Nostalgia not what it was
While I was away last week, I received an email from Donna Dooher announcing that Mildred Pierce will close its doors for good on July 31, 2007. Well, I was gobsmacked. The place does so well, especially for Sunday brunch, and Donna has her Cookworks studio in the adjacent space! Then again, she reminded me, March 8 marked the seventeenth anniversary of Mildred Pierce’s opening. An impossible statistic—it was just a few years ago, surely, that we first oohed and aahed at the décor, a high-camp masterpiece of film-set trompe l’oeil that was simultaneously amusing and beautiful. Remember how those boughs and foliage arched from a faux marble dado to chandeliers made of gold-painted plastic cherubs, how that painted Dutch tile floor lead directly to heaven’s gates? Such fun! Today’s restaurants take themselves far too seriously. The only good news was the suggestion in Donna’s message that she and her husband and partner, Kevin Gallagher, have been “presented with an exciting opportunity” elsewhere. Meanwhile, she says, “we plan to celebrate these years over the next five months. And, as we prepare to board the train there will be NO tears on the platform!” I trust that true Mildred fans will flock to their favourite between now and July 31 and raise a last flute of Champagne to the memory of youth’s fleeting pleasures.
Even deeper reminiscences are contained between the covers of Louis Jannetta’s long-awaited book, King of the Maitre D’s, a fascinating, tell-all memoir of his almost 50 years at the Imperial Room of the Royal York hotel. I first met Louis about 15 years ago and he was planning the book even then as a unique souvenir of his tuxedoed life, full of his best photographs and stories. He was and is a charming and amiable raconteur and I recommend the book heartily to anyone with an interest in Toronto’s history, in its restaurant and hotel industry or in show business gossip. The city doesn’t have an Imperial Room now—nothing even comes close in terms of a high-society venue for live entertainment and fine dining. What a shame! Can it be possible, do you suppose, that some aspects of our lives today might not be as chipper and rosey as they were in the last century? We are naturally predisposed to believe that life gets better as the generations succeed one another, reassured by the undeniable progress of science and technology that this is indeed the case. It’s just that it doesn’t seem to be true in other, more humane disciplines—certainly not in music or painting, architecture or calligraphy, cinema, air travel, jazz or ice skating. I’m still not sure about gastronomy. King of the Maitre D’s is published by Rain Publishing Inc. of Burlington, Ont. I’ve asked them what is the best way of getting hold of a copy and I’ll post this information when I find out.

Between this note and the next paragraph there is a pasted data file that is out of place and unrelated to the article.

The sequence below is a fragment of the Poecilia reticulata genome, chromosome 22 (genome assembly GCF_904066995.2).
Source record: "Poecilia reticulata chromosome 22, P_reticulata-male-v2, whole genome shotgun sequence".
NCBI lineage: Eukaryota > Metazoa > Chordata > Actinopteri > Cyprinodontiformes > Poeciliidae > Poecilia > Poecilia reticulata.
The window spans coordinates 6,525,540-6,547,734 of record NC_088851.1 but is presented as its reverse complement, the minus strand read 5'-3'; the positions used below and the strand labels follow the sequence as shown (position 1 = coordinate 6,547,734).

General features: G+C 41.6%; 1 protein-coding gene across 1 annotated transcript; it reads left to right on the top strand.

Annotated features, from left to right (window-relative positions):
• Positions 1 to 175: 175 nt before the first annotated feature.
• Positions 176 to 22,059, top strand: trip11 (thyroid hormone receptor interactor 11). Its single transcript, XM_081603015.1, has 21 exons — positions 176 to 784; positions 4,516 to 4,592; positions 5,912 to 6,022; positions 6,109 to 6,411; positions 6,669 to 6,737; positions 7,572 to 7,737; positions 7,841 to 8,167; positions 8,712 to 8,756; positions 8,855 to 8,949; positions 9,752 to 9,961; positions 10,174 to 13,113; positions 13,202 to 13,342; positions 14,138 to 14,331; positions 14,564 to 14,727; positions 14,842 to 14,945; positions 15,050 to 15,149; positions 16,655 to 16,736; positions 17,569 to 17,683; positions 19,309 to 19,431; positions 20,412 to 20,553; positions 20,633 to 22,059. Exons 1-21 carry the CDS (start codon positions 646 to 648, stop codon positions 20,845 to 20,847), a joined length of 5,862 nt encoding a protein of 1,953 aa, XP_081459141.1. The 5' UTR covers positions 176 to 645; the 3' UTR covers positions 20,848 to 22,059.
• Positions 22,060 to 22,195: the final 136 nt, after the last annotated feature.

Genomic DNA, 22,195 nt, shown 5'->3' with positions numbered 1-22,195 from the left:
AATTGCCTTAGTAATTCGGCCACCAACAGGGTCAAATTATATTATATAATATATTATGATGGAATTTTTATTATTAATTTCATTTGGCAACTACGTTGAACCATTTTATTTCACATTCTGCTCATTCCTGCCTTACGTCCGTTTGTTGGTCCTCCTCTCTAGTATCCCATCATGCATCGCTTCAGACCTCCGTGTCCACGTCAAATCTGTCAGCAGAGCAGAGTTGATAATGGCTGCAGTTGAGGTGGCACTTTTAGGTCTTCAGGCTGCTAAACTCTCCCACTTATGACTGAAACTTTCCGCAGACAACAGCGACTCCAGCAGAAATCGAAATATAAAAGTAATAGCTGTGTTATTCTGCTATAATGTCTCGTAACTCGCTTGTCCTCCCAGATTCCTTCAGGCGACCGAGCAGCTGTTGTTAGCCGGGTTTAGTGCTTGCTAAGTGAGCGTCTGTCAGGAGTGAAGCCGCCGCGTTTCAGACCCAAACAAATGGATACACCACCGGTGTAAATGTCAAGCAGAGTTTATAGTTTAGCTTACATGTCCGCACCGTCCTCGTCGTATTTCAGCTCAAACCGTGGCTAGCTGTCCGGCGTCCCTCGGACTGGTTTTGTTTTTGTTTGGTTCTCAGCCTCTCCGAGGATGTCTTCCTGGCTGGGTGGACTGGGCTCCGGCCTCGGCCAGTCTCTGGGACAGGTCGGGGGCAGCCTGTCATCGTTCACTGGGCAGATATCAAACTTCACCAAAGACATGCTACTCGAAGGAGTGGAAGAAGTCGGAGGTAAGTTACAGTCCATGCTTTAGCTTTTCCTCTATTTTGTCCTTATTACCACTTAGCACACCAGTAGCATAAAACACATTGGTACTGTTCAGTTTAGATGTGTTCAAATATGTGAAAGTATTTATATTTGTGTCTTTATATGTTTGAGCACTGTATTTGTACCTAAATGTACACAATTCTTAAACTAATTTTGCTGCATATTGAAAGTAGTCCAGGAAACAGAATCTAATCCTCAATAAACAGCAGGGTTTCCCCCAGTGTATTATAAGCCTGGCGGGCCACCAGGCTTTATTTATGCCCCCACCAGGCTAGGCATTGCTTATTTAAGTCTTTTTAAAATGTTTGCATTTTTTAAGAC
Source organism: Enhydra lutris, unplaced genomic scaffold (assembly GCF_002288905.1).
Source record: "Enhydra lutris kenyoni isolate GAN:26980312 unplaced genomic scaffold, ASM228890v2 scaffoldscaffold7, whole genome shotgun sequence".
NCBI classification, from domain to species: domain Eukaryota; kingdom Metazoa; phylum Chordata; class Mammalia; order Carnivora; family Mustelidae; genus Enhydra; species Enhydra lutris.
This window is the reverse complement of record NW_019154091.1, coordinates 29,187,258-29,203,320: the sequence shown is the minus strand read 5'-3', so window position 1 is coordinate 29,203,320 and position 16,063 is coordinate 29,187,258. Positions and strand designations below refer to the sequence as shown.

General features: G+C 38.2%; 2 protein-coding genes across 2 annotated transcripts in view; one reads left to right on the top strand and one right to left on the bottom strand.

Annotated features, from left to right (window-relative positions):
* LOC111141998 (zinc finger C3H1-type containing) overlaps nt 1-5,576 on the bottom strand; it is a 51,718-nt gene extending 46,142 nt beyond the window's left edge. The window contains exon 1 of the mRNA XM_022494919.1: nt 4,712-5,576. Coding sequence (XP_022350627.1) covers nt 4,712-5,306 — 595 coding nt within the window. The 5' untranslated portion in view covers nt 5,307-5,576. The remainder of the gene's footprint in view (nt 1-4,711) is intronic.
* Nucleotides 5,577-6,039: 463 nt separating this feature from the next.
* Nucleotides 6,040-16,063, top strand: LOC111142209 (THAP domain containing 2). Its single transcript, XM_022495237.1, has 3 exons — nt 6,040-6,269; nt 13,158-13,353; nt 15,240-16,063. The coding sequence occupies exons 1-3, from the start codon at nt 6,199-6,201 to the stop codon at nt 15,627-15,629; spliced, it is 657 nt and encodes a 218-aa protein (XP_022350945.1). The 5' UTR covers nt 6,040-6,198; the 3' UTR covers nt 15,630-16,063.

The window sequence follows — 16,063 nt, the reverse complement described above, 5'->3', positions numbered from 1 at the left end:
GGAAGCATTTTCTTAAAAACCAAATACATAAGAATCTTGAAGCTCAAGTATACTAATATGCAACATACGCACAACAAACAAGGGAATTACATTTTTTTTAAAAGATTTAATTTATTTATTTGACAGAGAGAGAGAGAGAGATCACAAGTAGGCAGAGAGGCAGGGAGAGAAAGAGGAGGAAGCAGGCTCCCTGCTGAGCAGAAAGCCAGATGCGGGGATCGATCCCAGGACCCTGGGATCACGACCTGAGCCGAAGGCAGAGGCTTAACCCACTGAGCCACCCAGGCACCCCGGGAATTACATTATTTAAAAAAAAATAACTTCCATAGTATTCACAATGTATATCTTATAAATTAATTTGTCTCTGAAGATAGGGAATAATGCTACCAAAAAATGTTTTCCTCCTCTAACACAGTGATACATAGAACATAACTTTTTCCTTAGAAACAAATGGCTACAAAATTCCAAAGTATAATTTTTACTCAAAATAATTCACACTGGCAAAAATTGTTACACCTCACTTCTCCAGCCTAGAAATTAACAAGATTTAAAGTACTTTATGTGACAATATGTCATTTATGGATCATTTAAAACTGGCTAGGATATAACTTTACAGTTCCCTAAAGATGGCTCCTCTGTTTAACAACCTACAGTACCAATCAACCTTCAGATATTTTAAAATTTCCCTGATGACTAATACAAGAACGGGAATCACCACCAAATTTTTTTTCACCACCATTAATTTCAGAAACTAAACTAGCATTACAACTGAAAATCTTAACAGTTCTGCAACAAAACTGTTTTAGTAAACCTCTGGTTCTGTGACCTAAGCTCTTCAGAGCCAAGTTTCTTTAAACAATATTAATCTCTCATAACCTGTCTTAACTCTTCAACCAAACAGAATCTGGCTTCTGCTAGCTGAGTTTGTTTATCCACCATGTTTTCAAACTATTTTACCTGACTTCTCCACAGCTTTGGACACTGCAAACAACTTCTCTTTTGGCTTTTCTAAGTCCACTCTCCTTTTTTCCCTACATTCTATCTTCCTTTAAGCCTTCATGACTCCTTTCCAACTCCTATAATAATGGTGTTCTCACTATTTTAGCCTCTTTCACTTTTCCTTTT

News comes in that chef Tom Thai is back in town. He has been travelling and eating around Asia since he left Tempo in January, 2006. Tempo is now Mini-Market by Tempo (I haven’t been there yet—must do that) but Thai won’t be returning to his old haunts. He plans to open a neighbourhood bistro of his own, called Foxley, at 207 Ossington (near Dundas Street West). The menu will be Asian-based with a streak of Latin and South American. Tom Thai has a brilliant grasp of Japanese and Vietnamese cooking (remember his pre-Tempo work at Café Asia and Youki alongside Andrew Chase and Camillo Costales?). I can’t wait to see what he’s up to at Foxley. The opening is imminent—maybe as soon as the end of March. Be there—if only to earn the opportunity one day, many years from now, to start kvetching and grumbling that things aren’t anything like as delicious as they were back in the golden spring of 2007 when a fish tasted like a fish and chilies were still legal and yadda yadda yadda.